4. Over time, scientific evidence piled up that challenged the traditional interpretation of the flood. The discovery of the Americas & Australia, with animals unique to each, now required long and tortuous journeys for the critters to and from the ark. In the nineteenth century, the discovery of dinosaur fossils presented a challenge to the space requirements of the ark. And in the twentieth century, modern dating techniques establish a human presence in the Americas at least 15,000 years ago -- well before the posited historical flood -- calling into question the anthropological universality of the flood.
  5. Young notes that many writers adjusted their interpretation of the scripture of the flood in response to this new evidence:
    • The critical school of scriptural analysis accepts that there was a historical flood in Sumeria in around 2,500 B.C., an event incorporated into the epic of Gilgamesh, and later into the Hebrew Bible.
    • Modern Evangelical commentators have for the most part pressed the case for a universal flood on both textual and scientific grounds. Scripturally, a geographically or anthropologically local flood poses problems for the promise of God to Noah never again to flood the Earth. A variety of Lutheran, Presbyterian, Baptist, Seventh-day Adventist and other Christian scholars have appealed to scientific uncertainty about the distant past, or embraced fringe science (such as using frozen mammoths as evidence of a catastrophic deluge), to assert that extrabiblical evidence can support, or at least not contradict, the traditional interpretations.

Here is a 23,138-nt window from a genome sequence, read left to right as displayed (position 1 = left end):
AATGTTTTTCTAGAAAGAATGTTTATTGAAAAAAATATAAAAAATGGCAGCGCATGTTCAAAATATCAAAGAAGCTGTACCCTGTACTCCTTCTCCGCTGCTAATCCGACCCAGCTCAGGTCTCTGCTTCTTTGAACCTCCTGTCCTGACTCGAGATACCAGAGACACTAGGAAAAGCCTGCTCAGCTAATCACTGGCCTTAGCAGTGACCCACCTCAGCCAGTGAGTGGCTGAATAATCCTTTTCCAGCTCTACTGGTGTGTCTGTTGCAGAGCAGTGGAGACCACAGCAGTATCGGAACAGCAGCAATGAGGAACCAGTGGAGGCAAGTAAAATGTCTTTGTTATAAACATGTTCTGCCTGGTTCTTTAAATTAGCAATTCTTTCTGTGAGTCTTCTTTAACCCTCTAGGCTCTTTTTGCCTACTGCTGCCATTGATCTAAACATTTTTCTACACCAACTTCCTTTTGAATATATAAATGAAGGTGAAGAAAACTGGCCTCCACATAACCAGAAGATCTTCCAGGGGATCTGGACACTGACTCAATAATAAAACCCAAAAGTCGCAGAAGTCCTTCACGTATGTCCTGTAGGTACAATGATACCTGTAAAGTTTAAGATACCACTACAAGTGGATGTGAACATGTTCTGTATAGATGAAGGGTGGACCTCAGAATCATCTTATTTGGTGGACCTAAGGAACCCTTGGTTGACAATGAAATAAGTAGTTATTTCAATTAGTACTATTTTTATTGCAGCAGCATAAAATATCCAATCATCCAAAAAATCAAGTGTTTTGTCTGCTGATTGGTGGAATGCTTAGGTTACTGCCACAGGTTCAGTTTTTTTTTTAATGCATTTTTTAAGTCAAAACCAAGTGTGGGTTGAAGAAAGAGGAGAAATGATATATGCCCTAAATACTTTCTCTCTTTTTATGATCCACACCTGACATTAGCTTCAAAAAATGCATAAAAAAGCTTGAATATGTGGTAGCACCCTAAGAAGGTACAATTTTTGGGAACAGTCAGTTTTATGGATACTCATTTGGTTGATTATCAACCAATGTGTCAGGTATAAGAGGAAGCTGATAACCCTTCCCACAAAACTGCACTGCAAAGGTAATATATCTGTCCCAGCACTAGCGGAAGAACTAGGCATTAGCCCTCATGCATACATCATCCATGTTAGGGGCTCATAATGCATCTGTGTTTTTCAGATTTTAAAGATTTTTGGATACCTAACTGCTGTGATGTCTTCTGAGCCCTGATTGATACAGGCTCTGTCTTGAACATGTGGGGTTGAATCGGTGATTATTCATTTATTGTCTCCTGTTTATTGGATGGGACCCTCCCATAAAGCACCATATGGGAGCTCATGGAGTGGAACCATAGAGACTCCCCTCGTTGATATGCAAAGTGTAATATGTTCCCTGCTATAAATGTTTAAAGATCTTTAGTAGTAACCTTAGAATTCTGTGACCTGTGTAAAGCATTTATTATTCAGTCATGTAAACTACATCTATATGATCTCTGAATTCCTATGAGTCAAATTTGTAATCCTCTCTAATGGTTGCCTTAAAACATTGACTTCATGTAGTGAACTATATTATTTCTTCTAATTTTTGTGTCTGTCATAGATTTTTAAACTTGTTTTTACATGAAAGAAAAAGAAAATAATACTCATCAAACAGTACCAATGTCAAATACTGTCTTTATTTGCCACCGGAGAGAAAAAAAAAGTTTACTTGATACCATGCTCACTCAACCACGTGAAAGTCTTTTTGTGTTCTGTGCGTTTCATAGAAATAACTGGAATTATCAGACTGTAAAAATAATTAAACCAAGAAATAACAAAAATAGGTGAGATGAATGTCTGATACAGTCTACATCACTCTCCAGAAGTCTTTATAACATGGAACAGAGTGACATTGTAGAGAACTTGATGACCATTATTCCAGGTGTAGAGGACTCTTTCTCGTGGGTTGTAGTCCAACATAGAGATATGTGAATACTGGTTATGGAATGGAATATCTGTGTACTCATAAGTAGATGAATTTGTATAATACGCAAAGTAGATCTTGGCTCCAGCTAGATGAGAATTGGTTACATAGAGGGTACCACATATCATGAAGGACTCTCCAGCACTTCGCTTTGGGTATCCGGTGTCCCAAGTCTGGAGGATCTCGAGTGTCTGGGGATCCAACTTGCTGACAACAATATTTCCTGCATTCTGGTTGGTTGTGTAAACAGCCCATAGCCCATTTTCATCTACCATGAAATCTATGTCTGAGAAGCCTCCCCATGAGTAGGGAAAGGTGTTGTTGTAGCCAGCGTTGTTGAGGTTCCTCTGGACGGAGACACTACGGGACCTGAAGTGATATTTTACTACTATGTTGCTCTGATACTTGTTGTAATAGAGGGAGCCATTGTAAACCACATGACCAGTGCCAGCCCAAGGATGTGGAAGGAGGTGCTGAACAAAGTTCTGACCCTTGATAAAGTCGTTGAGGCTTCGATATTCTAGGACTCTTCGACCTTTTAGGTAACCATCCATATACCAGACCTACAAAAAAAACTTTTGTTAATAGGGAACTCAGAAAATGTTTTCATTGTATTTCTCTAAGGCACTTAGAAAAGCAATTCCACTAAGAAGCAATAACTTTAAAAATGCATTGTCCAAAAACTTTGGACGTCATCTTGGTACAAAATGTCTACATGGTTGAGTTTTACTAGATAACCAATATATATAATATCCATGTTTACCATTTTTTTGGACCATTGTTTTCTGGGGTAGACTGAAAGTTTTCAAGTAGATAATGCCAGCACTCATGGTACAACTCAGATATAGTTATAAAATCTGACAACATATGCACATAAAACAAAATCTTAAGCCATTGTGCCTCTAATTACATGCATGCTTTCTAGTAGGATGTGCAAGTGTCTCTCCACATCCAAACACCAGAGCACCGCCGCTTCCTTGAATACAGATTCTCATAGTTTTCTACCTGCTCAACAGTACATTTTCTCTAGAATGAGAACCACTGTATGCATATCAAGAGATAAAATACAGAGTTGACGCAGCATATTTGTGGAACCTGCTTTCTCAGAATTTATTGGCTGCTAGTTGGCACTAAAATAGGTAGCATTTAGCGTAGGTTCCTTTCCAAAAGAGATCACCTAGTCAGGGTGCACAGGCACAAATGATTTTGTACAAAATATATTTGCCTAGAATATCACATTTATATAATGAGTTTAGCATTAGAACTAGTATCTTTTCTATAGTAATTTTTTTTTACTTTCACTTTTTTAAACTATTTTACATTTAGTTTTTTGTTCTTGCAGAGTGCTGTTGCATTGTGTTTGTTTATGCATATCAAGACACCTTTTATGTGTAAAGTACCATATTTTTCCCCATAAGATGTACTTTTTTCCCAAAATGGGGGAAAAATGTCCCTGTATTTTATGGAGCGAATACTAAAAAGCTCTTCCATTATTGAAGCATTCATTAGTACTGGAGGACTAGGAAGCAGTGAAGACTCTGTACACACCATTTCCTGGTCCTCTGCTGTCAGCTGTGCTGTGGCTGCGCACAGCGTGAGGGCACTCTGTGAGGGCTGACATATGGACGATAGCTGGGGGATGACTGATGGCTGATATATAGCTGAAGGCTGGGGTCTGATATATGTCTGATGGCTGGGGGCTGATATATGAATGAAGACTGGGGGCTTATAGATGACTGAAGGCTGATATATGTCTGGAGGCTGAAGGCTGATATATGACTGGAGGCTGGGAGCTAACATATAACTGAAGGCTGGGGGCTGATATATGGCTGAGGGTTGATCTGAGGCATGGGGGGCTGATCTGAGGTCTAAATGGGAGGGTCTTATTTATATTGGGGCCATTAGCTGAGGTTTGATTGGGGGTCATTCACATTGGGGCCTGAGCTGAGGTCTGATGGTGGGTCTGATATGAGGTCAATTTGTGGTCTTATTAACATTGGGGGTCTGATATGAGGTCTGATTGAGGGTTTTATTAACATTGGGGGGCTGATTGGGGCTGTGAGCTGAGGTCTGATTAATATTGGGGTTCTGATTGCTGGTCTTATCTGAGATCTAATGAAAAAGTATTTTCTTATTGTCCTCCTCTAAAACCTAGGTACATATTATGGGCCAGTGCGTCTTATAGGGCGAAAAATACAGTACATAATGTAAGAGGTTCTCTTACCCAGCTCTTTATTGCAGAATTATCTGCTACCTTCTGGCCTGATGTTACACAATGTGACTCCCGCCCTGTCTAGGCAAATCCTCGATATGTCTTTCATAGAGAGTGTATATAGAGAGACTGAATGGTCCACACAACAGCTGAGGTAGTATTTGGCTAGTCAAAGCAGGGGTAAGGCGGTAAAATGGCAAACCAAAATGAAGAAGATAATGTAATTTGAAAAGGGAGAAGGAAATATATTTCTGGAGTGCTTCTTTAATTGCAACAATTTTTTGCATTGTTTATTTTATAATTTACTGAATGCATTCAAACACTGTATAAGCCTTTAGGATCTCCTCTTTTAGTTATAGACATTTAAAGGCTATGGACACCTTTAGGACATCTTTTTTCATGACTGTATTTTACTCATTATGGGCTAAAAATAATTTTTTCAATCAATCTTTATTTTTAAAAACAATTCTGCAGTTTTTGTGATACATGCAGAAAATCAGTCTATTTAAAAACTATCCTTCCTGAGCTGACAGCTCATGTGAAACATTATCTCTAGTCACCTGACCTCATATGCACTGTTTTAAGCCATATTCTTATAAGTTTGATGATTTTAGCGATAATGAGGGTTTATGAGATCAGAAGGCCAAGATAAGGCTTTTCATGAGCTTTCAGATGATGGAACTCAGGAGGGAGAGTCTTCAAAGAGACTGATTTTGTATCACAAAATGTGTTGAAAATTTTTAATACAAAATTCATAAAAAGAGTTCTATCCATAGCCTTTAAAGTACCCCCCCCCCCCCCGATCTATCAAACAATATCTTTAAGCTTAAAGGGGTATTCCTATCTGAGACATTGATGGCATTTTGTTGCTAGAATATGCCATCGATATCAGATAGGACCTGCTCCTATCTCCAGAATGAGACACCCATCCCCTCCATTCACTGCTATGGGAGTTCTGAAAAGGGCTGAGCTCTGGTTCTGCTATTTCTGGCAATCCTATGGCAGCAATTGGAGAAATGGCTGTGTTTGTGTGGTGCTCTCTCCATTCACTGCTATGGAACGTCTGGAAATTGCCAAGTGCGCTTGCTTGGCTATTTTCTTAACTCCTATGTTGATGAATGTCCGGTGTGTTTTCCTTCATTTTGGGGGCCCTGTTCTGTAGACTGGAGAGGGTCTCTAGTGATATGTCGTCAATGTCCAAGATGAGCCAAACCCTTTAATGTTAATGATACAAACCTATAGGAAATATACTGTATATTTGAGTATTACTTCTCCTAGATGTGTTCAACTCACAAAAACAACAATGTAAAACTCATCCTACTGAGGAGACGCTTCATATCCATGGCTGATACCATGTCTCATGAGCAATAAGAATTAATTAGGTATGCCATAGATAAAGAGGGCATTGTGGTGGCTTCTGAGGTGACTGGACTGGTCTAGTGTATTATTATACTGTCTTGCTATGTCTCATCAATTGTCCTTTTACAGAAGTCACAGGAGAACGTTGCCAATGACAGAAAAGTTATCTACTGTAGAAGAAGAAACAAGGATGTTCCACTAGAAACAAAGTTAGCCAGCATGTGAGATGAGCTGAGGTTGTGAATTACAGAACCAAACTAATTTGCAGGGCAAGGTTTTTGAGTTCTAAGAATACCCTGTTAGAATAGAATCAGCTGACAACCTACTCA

• Young himself, with a vocal minority of Christian scientists, believes that the text describes a disrupting event in Mesopotamian civilization, in order to make vital theological points about human depravity, faith, and obedience.
I'm entirely wooed by Young's argument that if one believes God created both scripture and the natural world, there can be no threat in understanding both as thoroughly as possible. The appeal to fringe creation science by some evangelicals puts their faith on less firm ground, by making it seem that any alternate understanding of the worldly evidence would overthrow their religious understanding. As Augustine himself wrote:
Usually, even a non-Christian knows something about the earth, the heavens, and the other elements of this world, about the motion and orbit of the stars... about the kinds of animals, shrubs, stones, and so forth, and this knowledge he holds to as being certain from reason and experience. Now, it is a disgraceful and dangerous thing for an infidel to hear a Christian, presumably giving the meaning of Holy Scripture, talking nonsense on these topics... Reckless and incompetent expounders of Holy Scripture bring untold trouble and sorrow on their wiser brethren when they are caught in one of their mischievous false opinions and are taken to task by those who are not bound by the authority of our sacred books.
I came away from the book intensely curious what Jewish scholars have written about the historical reality and nature of Noah's flood. In fact, I found it rather curious that Young didn't consider their writings at all, since they've presumably been pondering this for at least a thousand years longer than Christians. Will report back if I learn anything.